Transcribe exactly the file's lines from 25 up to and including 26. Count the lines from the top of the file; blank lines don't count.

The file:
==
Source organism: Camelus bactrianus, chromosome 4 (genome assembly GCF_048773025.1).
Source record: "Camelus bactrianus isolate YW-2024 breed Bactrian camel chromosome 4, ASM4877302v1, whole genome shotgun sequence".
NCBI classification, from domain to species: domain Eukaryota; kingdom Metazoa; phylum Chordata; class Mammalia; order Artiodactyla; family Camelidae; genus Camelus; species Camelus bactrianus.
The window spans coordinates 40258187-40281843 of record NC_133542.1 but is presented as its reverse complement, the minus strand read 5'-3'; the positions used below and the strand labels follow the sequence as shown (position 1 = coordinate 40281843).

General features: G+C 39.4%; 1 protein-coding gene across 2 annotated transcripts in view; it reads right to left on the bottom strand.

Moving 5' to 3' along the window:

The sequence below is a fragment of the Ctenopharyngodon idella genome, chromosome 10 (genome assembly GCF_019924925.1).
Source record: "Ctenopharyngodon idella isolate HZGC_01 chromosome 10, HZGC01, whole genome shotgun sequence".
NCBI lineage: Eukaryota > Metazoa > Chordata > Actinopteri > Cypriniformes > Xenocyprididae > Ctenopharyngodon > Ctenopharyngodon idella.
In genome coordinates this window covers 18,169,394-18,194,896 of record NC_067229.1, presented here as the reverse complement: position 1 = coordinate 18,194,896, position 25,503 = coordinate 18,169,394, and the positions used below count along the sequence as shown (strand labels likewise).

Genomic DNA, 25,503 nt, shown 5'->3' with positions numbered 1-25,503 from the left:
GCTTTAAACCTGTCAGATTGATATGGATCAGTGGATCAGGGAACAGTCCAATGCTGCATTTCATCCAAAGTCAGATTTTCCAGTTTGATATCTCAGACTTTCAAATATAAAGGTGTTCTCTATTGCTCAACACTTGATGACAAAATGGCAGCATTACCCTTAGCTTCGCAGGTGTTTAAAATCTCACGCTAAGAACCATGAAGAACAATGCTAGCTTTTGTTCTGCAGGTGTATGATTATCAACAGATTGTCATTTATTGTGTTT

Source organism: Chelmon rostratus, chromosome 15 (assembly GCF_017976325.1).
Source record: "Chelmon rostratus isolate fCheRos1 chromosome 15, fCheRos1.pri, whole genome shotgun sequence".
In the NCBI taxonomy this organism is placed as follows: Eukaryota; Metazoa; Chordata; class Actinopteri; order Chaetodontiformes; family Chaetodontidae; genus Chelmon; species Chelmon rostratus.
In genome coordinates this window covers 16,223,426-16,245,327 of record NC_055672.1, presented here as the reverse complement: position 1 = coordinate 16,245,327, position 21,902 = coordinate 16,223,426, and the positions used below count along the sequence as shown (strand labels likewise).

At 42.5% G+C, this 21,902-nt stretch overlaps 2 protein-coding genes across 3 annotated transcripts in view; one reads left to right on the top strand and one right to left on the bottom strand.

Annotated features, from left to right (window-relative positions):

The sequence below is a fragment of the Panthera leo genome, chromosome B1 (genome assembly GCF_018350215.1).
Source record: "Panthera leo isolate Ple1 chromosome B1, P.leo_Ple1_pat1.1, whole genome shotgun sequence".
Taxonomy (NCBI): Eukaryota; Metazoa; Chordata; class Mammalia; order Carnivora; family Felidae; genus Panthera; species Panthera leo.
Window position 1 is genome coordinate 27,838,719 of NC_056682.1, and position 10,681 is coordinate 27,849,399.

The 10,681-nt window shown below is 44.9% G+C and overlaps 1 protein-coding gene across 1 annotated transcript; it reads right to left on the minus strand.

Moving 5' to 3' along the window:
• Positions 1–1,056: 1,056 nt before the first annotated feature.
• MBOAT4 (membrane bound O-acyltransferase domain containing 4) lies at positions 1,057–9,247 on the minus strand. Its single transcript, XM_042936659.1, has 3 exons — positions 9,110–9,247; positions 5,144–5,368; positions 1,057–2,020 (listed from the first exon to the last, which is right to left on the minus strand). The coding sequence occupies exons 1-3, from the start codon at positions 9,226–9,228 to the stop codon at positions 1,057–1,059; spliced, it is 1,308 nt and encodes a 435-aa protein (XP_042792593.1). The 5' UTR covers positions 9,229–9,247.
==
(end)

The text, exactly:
• Positions 1–1,056: 1,056 nt before the first annotated feature.
• MBOAT4 (membrane bound O-acyltransferase domain containing 4) lies at positions 1,057–9,247 on the minus strand. Its single transcript, XM_042936659.1, has 3 exons — positions 9,110–9,247; positions 5,144–5,368; positions 1,057–2,020 (listed from the first exon to the last, which is right to left on the minus strand). The coding sequence occupies exons 1-3, from the start codon at positions 9,226–9,228 to the stop codon at positions 1,057–1,059; spliced, it is 1,308 nt and encodes a 435-aa protein (XP_042792593.1). The 5' UTR covers positions 9,229–9,247.